Isaac from Honduras
Dr. John Huntington, a Grand Rapids anesthesiologist, was in Honduras on a mission trip when he encountered a very malnourished little boy with a cleft lip and palate. That was the moment hope arrived for Isaac Cabrera, just two months old at that time.
Dr. Huntington and HTC consulted a team of doctors back in Grand Rapids, who agreed that surgery couldn’t be done until Isaac was a year old and better nourished. So, since his mom isn’t able to care for him, Isaac spent the next year at Hope of Honduras Children’s Home. When he was at last able to make the trip to Grand Rapids, Bryan and Carol Nyeholt of Hudsonville said yes once again and opened loving arms to Isaac.
Things moved very quickly after his arrival. First a checkup with pediatrician Joan Downs, then a pre-op appointment with his pediatric plastic surgeon, Dr. John Girotto. Surgery was the very next day!
Doctors Girotto and Droste were among the volunteers who provided care for Isaac.
At Helen DeVos Children’s Hospital, it took about seven hours for Dr. Girotto to repair Isaac’s lip and palate. While he was under anesthesia, Dr. Patrick Droste, pediatric ophthalmologist, examined his eyes, and ear, nose, and throat specialist Dr. Joseph Taylor put tubes in his ears. The surgery was successful, and Isaac’s appearance - and, more practically, his ability to eat - are much improved.
The downside of this sort of surgery is its aftermath, which generally includes limitations on diet. For Isaac that meant a liquid diet for three weeks - just imagine! In addition, he had to wear splints on his arms for two weeks so that he couldn’t stick his fingers in his mouth and undo Dr. Girotto’s handiwork. Carol says, “Let’s just say we were counting the days until the two weeks were up.” Then came some relief as the three weeks of liquid ended and Isaac moved on to pureed and then soft food.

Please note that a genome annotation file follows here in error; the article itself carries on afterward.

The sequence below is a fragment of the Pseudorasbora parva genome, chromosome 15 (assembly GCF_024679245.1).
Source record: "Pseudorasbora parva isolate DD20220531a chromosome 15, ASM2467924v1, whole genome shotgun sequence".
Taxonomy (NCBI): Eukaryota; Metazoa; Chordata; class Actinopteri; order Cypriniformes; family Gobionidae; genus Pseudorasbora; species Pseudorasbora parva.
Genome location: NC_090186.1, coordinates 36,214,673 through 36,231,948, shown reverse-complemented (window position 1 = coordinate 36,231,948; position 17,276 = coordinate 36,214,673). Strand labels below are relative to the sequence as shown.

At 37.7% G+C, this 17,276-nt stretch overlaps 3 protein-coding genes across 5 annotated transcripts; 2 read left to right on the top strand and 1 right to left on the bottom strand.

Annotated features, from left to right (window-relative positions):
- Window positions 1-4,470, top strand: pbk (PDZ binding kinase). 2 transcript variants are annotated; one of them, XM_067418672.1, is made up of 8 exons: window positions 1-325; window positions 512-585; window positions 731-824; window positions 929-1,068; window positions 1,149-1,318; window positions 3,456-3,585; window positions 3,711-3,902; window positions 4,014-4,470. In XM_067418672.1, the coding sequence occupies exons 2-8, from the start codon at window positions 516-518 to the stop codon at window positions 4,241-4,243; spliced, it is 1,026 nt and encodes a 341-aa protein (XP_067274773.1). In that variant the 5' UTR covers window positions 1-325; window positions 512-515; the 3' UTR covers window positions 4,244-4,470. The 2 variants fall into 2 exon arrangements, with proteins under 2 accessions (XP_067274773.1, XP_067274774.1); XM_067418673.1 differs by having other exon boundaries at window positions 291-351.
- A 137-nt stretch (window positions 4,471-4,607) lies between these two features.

Isaac still needed care from Dr. Droste. There was some cloudiness in his right eye that afforded him only 20 percent vision. Several weeks of steroid drops helped, and then there were brand new, ever-so-cute glasses. Isaac also wore an eyepatch for an hour every day. The result of all this? Isaac now has 80 percent vision in that right eye.
Despite Isaac’s year of better nutrition in Honduras, when he arrived in Michigan his mobility skills were not well developed. Carol says, “He had just learned to sit and was still a bit unstable. But it was only a couple of weeks until he had completely mastered sitting. About two months later he was on his hands and knees crawling — and now if there were a baby crawling race, I’m sure he’d win. It wasn't long before he took his first step!
“We are so proud of him! He has grown and learned so much since he came to us. He is a sweet kid who always has a smile ready, and we adore him! Many thanks to the hospital and all the docs involved in Isaac’s care. His life is forever changed because of your generosity!”